What is Rice?
Rice (Oryza sativa) is a starchy cereal grain that can be eaten alone or used as an ingredient in a variety of dishes. This grain is a staple food for one-half of the global population and is the second most-consumed cereal crop in the world. In fact, the average American consumes over 20 pounds of rice every year. The most popular varieties of this grain include:
According to Healthline, the top brands are:
- Lundberg Family Farms
- Pride of India
- Lundberg Family Farms
- North Bay Trading Company
- Thrive Market
- Lotus Foods
- Planet Rice
- Seeds of Change
Origin of rice
Cultivation can be traced to ancient China. It is believed that the Chinese started cultivating this grain 4,000 years ago. Not surprisingly, this food is an integral part of Chinese culture, as several ceremonies are held to cultivate and harvest this crop. This food was later introduced to India and eventually made its way to Greece.
Since then, many varieties of this food have developed, and the original form is still debated. By the end of the 17th century, this crop was prevalent in Africa. In the mid-18th century, it is believed that slaves who were transported to the New World introduced it to the Americas. Following that, this food’s popularity spread across the globe.
This grain can be used to make breakfast cereals, noodles, and beverages like milk or wine. It is also popular in salads, curries, sushi, arancini, dolmades, and other cultural delicacies. By-products obtained from this crop can be used as a livestock feed.
A 100g serving of the short-grain type of this grain offers:
The health benefits of this grain vary according to type. Brown rice is thought to possess more nutrients than the white variety. Since white rice is refined and polished, it is devoid of germs and bran, offering less nutritional value. Some notable health benefits of the brown type of this grain include improved heart health, as well as plenty of vitamins and minerals.
However, this grain may have side effects. It may rob the body of iron and zinc. Also, it may have a high concentration of heavy metals, if grown in polluted areas.
In 2018, the USA produced 8.7 million metric tons of this grain, which increased to 10.2 million metric tons the following year. Rice seed or seedling is the raw material used for the commercial production of this crop. The use of irrigation, fertilizers, pesticides, and herbicides boosts this crop’s yield. Land preparation is the first and most crucial stage to ensure the growth of the seedling.
The commercial production starts by planting dripping-wet seedlings in a well-prepared delta or terrace bed. Sometimes when the seedlings reach a specific size, they are transplanted to a paddy field. When the grains are mature, water is drawn off from the fields. The yellowing and sagging of the grains are a sign that they are ready for harvesting. The size of the operation and quantity of mechanization available determines if the rice will be harvested by hand or machine. When harvesting is completed, the grain is allowed to dry in the presence of sunlight.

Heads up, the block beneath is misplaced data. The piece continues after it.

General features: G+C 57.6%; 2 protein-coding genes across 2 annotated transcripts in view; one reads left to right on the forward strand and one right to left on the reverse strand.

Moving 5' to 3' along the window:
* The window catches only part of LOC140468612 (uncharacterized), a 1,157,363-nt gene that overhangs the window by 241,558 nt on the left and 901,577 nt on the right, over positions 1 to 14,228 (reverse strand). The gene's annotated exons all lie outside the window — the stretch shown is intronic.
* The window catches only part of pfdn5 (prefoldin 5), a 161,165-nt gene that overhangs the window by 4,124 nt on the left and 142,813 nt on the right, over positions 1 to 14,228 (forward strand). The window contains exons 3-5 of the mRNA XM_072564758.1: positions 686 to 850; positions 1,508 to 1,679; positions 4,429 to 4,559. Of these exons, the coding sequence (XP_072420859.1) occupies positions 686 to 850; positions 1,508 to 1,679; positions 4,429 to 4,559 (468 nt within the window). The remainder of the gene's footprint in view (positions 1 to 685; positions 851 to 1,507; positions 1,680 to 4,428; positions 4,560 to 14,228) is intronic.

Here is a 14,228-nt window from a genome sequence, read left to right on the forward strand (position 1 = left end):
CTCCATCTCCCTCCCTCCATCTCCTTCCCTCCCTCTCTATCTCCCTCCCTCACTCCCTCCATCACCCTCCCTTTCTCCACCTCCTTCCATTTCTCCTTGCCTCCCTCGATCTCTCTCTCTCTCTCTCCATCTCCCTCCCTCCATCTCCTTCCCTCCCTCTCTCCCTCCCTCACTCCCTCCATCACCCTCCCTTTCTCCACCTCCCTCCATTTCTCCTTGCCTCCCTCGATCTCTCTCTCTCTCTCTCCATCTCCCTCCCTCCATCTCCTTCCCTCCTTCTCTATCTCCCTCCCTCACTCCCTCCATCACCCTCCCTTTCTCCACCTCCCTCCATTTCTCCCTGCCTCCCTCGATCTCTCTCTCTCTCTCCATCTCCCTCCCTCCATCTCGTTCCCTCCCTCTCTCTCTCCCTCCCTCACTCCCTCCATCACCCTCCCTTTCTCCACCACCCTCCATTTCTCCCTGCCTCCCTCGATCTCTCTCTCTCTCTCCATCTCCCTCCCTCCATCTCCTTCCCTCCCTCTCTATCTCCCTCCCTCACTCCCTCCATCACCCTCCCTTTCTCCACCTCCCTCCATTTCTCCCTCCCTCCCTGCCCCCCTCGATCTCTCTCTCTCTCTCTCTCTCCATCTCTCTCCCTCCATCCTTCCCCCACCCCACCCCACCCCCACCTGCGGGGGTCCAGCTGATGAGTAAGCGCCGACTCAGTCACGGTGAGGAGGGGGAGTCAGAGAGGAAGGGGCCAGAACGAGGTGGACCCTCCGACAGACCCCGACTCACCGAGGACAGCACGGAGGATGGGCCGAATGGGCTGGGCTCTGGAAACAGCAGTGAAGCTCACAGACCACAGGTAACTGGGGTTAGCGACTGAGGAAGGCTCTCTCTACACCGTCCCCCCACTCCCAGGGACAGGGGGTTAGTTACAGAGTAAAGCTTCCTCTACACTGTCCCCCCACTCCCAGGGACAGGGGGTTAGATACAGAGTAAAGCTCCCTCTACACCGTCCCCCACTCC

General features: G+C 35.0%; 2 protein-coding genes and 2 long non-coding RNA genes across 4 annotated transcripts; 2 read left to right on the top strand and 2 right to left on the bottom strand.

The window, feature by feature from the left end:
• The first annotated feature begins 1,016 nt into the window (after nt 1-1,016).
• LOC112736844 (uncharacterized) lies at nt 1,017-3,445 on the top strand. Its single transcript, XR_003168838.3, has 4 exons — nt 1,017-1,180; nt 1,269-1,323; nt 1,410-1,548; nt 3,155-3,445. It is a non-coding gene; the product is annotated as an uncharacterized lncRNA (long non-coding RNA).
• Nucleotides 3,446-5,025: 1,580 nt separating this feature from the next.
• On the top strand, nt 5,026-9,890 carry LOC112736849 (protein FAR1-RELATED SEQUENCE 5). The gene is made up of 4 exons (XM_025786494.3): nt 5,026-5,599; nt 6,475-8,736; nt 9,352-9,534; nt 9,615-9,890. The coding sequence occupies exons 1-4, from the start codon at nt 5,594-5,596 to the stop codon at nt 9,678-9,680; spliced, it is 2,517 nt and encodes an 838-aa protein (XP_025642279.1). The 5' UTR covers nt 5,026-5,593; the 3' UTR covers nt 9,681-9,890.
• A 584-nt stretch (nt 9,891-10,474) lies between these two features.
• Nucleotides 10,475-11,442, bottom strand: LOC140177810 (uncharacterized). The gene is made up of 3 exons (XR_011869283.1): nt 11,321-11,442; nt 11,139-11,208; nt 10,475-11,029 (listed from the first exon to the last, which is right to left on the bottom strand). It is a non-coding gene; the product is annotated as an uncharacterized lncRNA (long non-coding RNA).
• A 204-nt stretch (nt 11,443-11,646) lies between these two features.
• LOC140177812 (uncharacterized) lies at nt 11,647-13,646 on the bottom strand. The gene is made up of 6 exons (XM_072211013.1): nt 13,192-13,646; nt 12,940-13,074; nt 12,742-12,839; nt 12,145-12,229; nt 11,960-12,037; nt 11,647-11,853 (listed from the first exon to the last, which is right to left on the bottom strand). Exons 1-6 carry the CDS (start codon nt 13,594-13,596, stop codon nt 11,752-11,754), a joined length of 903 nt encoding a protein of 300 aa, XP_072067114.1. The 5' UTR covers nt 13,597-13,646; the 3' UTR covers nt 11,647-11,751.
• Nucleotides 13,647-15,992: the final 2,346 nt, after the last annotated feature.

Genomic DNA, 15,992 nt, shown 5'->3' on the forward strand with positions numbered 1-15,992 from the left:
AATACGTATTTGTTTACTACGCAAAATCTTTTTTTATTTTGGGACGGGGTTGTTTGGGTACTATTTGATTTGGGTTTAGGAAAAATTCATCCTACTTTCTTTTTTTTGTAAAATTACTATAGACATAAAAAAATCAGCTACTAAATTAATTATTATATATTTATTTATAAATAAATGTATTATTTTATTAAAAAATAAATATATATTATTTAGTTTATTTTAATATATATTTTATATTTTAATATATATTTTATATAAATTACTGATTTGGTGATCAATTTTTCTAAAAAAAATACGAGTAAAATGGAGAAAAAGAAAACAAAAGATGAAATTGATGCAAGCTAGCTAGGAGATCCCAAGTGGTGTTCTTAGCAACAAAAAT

This food is a delicious and healthy addition to any diet. Cooking and storing it properly will ensure you get the best nutritional value while boosting its shelf life. Uncooked rice should be stored in an airtight container at room temperature. This way, the grain can last up to a year (for best flavor and nutrients) or two years if moisture is kept out. Cooked rice should be stored in a fridge for not more than one week, but can last up to six months when stored in an airtight container in the freezer.
This grain complements a variety of other foods. Here are some popular recipes:
- Sausage & Fennel Risotto
- One-Pot Creamy Chicken and Rice Casserole
- Skillet Bibimbap Pizza
- Garlic Butter Rice
- Vegetable Biryani
The Food & Drug Administration categorizes rice as a raw agricultural commodity and regulates its growing, harvesting, and packaging. The FDA also offers a reference amount consumed per eating occasion for this grain. Furthermore, the FDA mentions rice flour as one of the optional requirements for the specific standardization of cheese and its related products.
Sterling, Justine. “7 Things You Never Knew About Rice.” Food & Wine, Food & Wine, 2 June 2017, www.foodandwine.com/news/7-things-you-never-knew-about-rice.
Shahbandeh, M. “Rice Consumption by Country 2019.” Statista, Statista, 23 Mar. 2020, www.statista.com/statistics/255971/top-countries-based-on-rice-consumption-2012-2013/.
Atli, Arnarson Ph.D. “Rice 101: Nutrition Facts and Health Effects.” MedicalNews Today.com, MediLexicon International, www.medicalnewstoday.com/articles/318699
Couchman, Collette. “Using and Storing Rice (E2072).” Canr.msu.edu, MSU Extension, www.canr.msu.edu/resources/using_and_storing_rice_e2072.
“CFR – Code of Federal Regulations, Title 21.” Accessdata.fda.gov, U.S Food & Drug Administration, 1 Apr. 2019 https://www.accessdata.fda.gov/scripts/cdrh/cfdocs/cfcfr/CFRSearch.cfm?fr=112.3&SearchTerm=rice